It was a plain house. The walls were off-white and the furniture was mismatched and worn. Not much insulation, and no indoor plumbing. The outside was no better. It certainly needed repairs and painting. And then there was the landscaping, or should I say lack thereof. Dirt, gravel and a few shrubs made up most of what would be considered landscaping.
But it’s strange. As plain and worn as the house looked, there was something about it—something that was warm and friendly, inviting and comfortable. But why? What would make such a plain, worn, and dilapidated house seem so hopeful, encouraging, and downright delightful?
Well, as I thought about it, it became clear. A house is a house. It’s a foundation, walls, roofing, insulation, finishing, etc., and those things are certainly fundamentally important to any structure. But this house was more than that. This was a home. A home is a place where a structure becomes a dwelling. A home is made up of people and relationships. A home is a place where more than brick and mortar, wiring and plumbing exist. A home is a place where living and loving and learning and growing can happen.
Now, don’t misunderstand me. A beautifully decorated house complete with all the necessities and then some is a wonderful thing. But even with those blessings, a house doesn’t become a home until relationships are allowed to take root, grow, develop, and bloom.
Just as it takes an architect, a plan, and craftsmanship to build a house, the building of a home has its own blueprint. And as I reflect on that plain, worn, seemingly unattractive house and consider what made it a home, the following characteristics stand out:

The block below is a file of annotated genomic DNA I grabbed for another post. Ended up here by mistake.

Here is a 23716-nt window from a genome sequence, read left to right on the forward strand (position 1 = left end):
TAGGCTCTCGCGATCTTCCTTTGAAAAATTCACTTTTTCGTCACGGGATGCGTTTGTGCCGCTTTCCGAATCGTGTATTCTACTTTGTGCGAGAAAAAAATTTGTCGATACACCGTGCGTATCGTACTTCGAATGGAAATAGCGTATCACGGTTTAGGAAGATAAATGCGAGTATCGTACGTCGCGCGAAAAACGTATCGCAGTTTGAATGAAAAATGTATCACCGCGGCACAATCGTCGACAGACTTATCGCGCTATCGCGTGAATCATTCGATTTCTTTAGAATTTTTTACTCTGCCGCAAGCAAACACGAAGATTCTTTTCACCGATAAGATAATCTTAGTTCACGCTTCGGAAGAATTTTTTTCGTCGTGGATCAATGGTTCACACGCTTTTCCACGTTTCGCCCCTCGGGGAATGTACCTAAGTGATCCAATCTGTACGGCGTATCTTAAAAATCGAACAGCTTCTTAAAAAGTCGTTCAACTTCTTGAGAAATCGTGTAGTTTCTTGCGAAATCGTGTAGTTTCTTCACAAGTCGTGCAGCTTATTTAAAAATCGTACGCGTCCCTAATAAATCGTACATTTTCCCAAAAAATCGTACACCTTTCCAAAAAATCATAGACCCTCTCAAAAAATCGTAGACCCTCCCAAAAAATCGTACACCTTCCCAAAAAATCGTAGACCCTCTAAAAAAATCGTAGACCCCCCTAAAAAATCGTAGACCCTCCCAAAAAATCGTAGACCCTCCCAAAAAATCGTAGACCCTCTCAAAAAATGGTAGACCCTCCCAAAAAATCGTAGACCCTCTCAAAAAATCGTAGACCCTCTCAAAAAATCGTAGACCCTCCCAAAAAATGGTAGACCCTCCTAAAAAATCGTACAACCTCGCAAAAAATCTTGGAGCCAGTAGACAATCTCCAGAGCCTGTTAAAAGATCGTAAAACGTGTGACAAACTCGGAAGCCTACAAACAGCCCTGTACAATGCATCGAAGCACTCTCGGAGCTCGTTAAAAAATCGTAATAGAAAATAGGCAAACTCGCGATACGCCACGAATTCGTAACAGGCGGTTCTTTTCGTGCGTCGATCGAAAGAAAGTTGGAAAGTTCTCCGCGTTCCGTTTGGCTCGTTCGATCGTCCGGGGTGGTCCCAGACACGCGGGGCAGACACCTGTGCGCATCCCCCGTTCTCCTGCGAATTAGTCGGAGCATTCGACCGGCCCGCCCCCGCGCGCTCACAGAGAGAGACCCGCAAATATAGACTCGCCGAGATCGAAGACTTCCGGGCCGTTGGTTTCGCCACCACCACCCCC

1) Acceptance – Without conditions, you are accepted at home.
2) Commitment – Without question, there is total security within relationships at home.
3) Forgiveness – This is the oil that keeps the relationship engine running smoothly.
4) Love – Love is a verb. It is action. Love in thought, word, and deed. Love is without conditions at home.
5) Grace – One type of grace is a disposition to be generous or helpful; goodwill, having mercy; clemency. But we also need God’s grace to enjoy full, complete, peaceful relationships. God’s saving grace is unmerited favor given as a free gift and offered to all through Jesus Christ. “For by grace are ye saved through faith; and that not of yourselves: it is the gift of God: Not of works, lest any man should boast” (Ephesians 2:8–9). We are also reminded in Romans 5:20 that “…But where sin abounded, grace did much more abound.” Oh, do we ever need grace for our relationships to be real and for us to genuinely dwell in more than just a house. Grace abounds in homes.
I’m sure you, like me, have seen a lot of houses but not so many homes. Many have a house, but it takes acceptance, commitment, forgiveness, love, and grace to have a home. This summer is a perfect time to begin construction on your new home.
Article by Greg Joyner Associate Pastor | Valley Forge Baptist